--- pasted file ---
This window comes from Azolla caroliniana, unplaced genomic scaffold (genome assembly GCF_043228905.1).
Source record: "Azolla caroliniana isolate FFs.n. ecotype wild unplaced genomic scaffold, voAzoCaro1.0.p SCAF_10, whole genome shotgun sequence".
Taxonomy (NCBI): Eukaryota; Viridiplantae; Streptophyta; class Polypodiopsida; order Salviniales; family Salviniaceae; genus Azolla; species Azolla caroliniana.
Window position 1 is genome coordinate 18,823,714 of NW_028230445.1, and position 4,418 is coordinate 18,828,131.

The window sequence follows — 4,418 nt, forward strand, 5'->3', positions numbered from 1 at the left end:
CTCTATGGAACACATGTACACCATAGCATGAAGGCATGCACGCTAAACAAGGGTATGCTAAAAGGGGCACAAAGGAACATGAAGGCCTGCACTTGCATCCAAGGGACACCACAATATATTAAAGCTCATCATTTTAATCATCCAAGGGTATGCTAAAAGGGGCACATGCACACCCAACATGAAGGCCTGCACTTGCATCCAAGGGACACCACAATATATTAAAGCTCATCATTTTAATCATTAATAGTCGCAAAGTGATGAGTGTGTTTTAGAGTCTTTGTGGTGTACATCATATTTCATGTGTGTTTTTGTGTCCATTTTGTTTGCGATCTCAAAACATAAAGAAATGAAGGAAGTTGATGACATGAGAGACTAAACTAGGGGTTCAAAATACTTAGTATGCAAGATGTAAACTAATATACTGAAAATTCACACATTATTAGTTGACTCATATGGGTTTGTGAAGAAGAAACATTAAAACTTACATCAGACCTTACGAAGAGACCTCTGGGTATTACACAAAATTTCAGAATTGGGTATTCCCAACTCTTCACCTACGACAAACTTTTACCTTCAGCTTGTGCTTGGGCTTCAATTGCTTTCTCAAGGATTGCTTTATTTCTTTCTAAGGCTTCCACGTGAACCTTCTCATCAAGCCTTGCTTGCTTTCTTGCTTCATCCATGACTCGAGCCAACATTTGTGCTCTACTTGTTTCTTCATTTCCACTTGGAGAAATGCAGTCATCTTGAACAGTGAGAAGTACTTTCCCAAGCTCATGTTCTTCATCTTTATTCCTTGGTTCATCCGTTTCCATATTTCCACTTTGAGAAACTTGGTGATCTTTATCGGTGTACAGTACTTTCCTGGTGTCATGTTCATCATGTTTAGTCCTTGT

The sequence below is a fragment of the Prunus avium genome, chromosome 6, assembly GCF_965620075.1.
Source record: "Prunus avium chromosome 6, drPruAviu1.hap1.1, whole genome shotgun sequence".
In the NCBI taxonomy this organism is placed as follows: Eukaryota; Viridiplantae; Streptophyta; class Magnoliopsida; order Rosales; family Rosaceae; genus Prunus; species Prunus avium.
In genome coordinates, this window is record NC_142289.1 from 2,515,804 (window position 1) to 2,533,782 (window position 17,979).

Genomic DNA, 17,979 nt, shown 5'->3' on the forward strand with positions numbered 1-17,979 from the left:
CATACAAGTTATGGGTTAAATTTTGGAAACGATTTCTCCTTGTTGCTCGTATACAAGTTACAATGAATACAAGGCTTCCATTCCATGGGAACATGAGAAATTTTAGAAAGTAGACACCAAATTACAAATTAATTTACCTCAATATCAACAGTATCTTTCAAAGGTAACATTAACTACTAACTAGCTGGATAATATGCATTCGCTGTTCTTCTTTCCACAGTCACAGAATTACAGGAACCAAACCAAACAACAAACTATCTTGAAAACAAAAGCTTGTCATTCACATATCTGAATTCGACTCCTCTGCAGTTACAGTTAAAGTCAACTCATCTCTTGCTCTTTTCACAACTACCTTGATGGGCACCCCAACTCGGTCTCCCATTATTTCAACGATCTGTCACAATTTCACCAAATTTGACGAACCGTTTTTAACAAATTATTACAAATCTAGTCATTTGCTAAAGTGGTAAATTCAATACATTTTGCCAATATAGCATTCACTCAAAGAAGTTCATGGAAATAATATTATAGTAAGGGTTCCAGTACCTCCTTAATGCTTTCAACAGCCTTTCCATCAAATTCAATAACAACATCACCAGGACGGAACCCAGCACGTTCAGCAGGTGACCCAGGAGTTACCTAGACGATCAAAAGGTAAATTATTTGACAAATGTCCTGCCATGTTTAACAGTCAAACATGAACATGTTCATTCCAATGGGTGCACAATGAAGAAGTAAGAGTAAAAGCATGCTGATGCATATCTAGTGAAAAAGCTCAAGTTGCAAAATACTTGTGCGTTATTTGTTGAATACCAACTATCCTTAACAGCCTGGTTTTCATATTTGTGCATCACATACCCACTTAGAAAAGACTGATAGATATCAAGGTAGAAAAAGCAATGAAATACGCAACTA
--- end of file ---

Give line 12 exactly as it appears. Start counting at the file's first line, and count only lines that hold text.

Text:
CATACAAGTTATGGGTTAAATTTTGGAAACGATTTCTCCTTGTTGCTCGTATACAAGTTACAATGAATACAAGGCTTCCATTCCATGGGAACATGAGAAATTTTAGAAAGTAGACACCAAATTACAAATTAATTTACCTCAATATCAACAGTATCTTTCAAAGGTAACATTAACTACTAACTAGCTGGATAATATGCATTCGCTGTTCTTCTTTCCACAGTCACAGAATTACAGGAACCAAACCAAACAACAAACTATCTTGAAAACAAAAGCTTGTCATTCACATATCTGAATTCGACTCCTCTGCAGTTACAGTTAAAGTCAACTCATCTCTTGCTCTTTTCACAACTACCTTGATGGGCACCCCAACTCGGTCTCCCATTATTTCAACGATCTGTCACAATTTCACCAAATTTGACGAACCGTTTTTAACAAATTATTACAAATCTAGTCATTTGCTAAAGTGGTAAATTCAATACATTTTGCCAATATAGCATTCACTCAAAGAAGTTCATGGAAATAATATTATAGTAAGGGTTCCAGTACCTCCTTAATGCTTTCAACAGCCTTTCCATCAAATTCAATAACAACATCACCAGGACGGAACCCAGCACGTTCAGCAGGTGACCCAGGAGTTACCTAGACGATCAAAAGGTAAATTATTTGACAAATGTCCTGCCATGTTTAACAGTCAAACATGAACATGTTCATTCCAATGGGTGCACAATGAAGAAGTAAGAGTAAAAGCATGCTGATGCATATCTAGTGAAAAAGCTCAAGTTGCAAAATACTTGTGCGTTATTTGTTGAATACCAACTATCCTTAACAGCCTGGTTTTCATATTTGTGCATCACATACCCACTTAGAAAAGACTGATAGATATCAAGGTAGAAAAAGCAATGAAATACGCAACTA